The number of pips showing on the face of your die, is the “speed” or number of spaces in can move. It has to move exactly that much. If there is a piece in the way, your opponent’s or yours, that prevents that piece from moving it’s full movement in that direction, it cannot move in that direction. If an opponent’s piece is exactly the number of moves away as your piece can move, you may capture that piece. If YOUR piece is exactly the number of moves away as your piece can move, then you can land on that space and “bump” your piece over to the next hex. This can be used to capture opponent’s pieces (by bumping them into your opponent’s piece) as well as helping set up pieces that aren’t quite where you wanted them to be.
Also, when you have two of your own pieces adjacent to each other, instead of making a move, you can adjust the pips on both the adjacent pieces so they show what ever number of pips you want, as long as the sum of both pips add up to the same amount as they started with. For example, if you started with a die showing 2 pips and another showing 4 pips, you may change the pieces to show a 1 and a 5 or a 3 and a 3 or you can even switch the numbers so the lowest now shows a 4 and the other becomes a 2.
The board is interesting as well, the left and the right side of the board, “raps around”. In other words, if you start your movement on one side of the board you can end it in the other side of the board. Meanwhile, on the top and bottom of board, do NOT rap around but rather, the pieces are allowed to ricochet off the walls. This means that if your piece hits the bottom or top of the board. it continues moving in the direction of the board that would make the move into a “V” shape (or an upside down “V” shape if you hit the top of the board).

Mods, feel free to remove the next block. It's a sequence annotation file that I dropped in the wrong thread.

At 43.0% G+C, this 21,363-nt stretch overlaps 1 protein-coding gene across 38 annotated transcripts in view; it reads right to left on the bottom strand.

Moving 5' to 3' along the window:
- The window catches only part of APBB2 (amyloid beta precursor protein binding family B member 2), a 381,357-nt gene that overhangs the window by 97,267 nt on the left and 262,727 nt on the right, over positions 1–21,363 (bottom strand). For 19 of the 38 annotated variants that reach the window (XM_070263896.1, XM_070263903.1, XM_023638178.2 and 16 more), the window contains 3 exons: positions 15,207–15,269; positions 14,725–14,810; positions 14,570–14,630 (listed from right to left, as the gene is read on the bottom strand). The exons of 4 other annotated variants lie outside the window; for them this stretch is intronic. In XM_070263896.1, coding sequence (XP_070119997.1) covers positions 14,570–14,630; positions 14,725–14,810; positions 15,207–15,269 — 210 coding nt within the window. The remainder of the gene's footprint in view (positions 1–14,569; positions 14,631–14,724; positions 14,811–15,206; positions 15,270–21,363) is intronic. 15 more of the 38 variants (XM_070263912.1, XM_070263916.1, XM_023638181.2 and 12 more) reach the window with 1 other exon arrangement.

Finally we have the Chamber. The Chamber is a hex directly in the center of the board, which is usually darker than the others. When a piece moves into the Chamber, it splits into two pieces, each, half the amount of the die that went in. So if you put 4 speed piece in, it spills out the Chamber as two pieces with 2 pips showing. A five would come out as two pieces with one showing 2 pips and the other 3 pips.
So that’s a quick overview of the game. For the full rules of the game Click Here.
Why do I like it?
First I have to say that I don’t actually own a copy of this game. I’ve only played the game online so my experience with this game is a little strange. It’s out of print but you can easily find a copy on e-bay. I could easily make this game at home too but I really enjoy having the time to think about my next move when I play online.